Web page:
Ch. 15 - Wilderness Pain Management

Adam D. Hill, MD | Icahn School of Medicine at Mount Sinai/Elmhurst

Treating pain in wilderness or remote environments where access to advanced care is limited creates a unique situation not often encountered by physicians. The United States National Park Service (USNPS) estimates over 300 million annual visitors to its park system each year and averages ten search and rescue incidents per day,1-3 many of which involve acute injuries. With that in mind, it is important for physicians to have a coherent approach to pain in wilderness (austere) settings.


Whether traveling alone in the backcountry or serving as the physician for a large expedition, critical factors in managing pain in the outdoor setting are anticipation, preparation, and versatility. As there is no one specific pain presentation in the wild - any and all types of pathology may occur - physicians must anticipate a trend toward specific injuries based on location as well as the activity being undertaken and prepare their medical kit to reflect this. As weight, size, and durability of medications are imperative in the field, using analgesic modalities that can treat multiple painful conditions is ideal. The focus must be given not only to stabilizing and treating injuries but also to optimizing patient status in preparation for a potentially prolonged evacuation.


The majority of painful conditions in the wild will revolve around musculoskeletal, skin, and soft-tissue injuries.4 Sprains, strains, fractures, lacerations, burns, head injuries, and blisters will frequently be encountered. Other organ systems are at risk as well, such as ophthalmic (corneal abrasions, conjunctivitis, snow blindness), otic (otitis media, otitis externa), dental (abscess, fracture, dentalgia), neurologic (headache), integumentary (cellulitis, abscess, dermatitis, in-grown nails, subungual hematoma, paronychia), gastrointestinal, and cardiovascular, to name a few. Recognizing the therapeutic overlap between many of these conditions allows the physician to provide optimal care while being mindful of the inherent size and weight limitations of any wilderness endeavor.    


Scene Safety, Identification, Consent
The first step in caring for a patient in the wild is to ensure the surrounding area is free of hazards to the responding physician, thus preventing the creation of additional patients. Identify oneself as a physician with the ability to aid the patient.  For any treatment or management being conducted, ensure verbal consent is obtained prior to providing care. Similar to the emergency department (ED), there is no implied consent in the outdoors save for situations in which the individual is a minor, lacks capacity, or is unresponsive, at which point consent is implied.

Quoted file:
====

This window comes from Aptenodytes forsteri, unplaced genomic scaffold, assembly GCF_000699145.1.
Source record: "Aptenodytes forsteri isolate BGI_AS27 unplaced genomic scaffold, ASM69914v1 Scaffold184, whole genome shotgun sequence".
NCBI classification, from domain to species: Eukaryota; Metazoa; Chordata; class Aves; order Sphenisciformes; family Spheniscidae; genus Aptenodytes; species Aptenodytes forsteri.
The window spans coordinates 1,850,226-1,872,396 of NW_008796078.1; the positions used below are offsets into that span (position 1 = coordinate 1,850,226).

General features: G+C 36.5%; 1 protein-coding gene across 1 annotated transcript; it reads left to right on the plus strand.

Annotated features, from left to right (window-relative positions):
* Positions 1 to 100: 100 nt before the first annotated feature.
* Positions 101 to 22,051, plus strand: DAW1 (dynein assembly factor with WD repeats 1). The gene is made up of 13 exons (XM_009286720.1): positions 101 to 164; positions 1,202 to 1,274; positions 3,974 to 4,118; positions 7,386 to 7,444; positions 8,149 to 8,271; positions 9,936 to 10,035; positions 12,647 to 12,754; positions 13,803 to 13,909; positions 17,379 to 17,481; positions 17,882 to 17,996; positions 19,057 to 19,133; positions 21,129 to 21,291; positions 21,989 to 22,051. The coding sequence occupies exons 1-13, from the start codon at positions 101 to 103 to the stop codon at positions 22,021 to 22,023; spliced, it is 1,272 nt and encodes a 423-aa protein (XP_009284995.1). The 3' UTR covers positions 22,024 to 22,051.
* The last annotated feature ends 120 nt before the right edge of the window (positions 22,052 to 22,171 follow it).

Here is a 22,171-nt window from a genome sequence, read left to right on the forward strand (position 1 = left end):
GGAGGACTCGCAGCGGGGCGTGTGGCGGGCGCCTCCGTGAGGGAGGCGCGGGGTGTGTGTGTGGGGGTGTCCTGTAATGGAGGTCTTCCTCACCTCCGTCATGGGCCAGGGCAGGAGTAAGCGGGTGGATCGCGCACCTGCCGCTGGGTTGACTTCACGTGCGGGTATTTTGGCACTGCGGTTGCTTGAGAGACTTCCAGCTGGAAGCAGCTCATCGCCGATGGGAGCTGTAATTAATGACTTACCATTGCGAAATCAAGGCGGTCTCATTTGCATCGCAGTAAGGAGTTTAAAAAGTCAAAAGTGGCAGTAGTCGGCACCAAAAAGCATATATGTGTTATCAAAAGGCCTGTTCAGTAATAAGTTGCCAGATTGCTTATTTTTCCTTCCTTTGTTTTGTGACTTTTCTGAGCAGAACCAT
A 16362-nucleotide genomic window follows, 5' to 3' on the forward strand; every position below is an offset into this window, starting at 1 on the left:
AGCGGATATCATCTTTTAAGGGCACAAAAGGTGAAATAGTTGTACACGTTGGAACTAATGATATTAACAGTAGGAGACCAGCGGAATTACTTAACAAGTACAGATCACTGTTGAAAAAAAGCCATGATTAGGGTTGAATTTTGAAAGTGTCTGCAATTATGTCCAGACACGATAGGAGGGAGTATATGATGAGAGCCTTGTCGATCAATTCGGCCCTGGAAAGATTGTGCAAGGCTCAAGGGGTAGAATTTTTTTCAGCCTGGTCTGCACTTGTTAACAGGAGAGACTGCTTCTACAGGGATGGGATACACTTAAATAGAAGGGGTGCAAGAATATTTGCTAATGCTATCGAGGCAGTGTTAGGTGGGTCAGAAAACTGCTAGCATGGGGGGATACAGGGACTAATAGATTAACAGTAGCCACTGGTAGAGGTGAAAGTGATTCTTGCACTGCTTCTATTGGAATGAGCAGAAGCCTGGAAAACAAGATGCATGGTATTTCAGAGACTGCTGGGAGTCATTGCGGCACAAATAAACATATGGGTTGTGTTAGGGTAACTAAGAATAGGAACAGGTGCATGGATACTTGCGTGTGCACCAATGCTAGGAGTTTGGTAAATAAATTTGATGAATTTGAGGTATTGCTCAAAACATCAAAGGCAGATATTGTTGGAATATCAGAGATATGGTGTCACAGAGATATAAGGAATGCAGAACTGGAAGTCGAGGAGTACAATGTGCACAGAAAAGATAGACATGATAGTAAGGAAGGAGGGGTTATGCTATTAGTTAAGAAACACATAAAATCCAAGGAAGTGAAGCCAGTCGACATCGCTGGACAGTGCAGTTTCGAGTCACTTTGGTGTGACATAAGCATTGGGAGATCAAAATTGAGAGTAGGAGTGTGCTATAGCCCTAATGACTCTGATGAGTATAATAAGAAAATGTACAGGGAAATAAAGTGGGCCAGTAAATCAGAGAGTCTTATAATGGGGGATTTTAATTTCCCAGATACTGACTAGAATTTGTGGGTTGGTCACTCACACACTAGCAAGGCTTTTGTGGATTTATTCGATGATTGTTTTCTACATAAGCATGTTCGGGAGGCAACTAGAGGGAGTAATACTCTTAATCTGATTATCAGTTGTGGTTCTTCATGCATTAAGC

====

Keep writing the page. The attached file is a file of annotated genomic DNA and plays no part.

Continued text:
Non-Pharmacologic Analgesic approaches to pain should always be undertaken first. This includes several basic first-aid maneuvers: immobilization, elevation, and the splinting or wrapping of any injured extremity can reduce pain and assist in patient evacuation; addressing a “hot-spot” on a hiker’s foot to prevent blisters may further aid in ambulation efforts; placing a superficial burn under cold running water may provide immediate pain relief and improved healing times.5 The indirect application of snow or ice to burns can be used in cold environments in which hypothermia is not a concern. Reassuring the patient with a calm voice and encouraging deep and slow breathing techniques (DSB) can also aid in pain management.6

Pharmacologic Analgesia

As the types of pain etiologies encountered in the wild can be as varied as the terrain, it is impossible to recommend a universal pharmacologic approach that encompasses all pain presentations. However, there are fundamental ideas that can be applied to most painful encounters in the austere setting. Attention should be paid to identifying and treating any possible underlying causes of pain, such as infection or exposure, in addition to the pain itself.

Nonsteroidal Anti-inflammatory Drugs (NSAIDs)
Ibuprofen 400 mg oral with acetaminophen 1,000 mg oral can produce the analgesic effect of commonly used oral opioids/acetaminophen combinations.7 In the absence of contraindications, this should be the starting point in the treatment of almost every painful condition, with re-dosing every 6 hours as needed. Meloxicam 15 mg oral once every 24 hours is the preferred NSAID for battlefield medicine, but, as it requires a prescription, it may not be available in this setting.8 Additionally, diclofenac 50-75 mg every 12 hours, and naproxen 500 mg every 12 hours may be considered as effective alternatives to ibuprofen.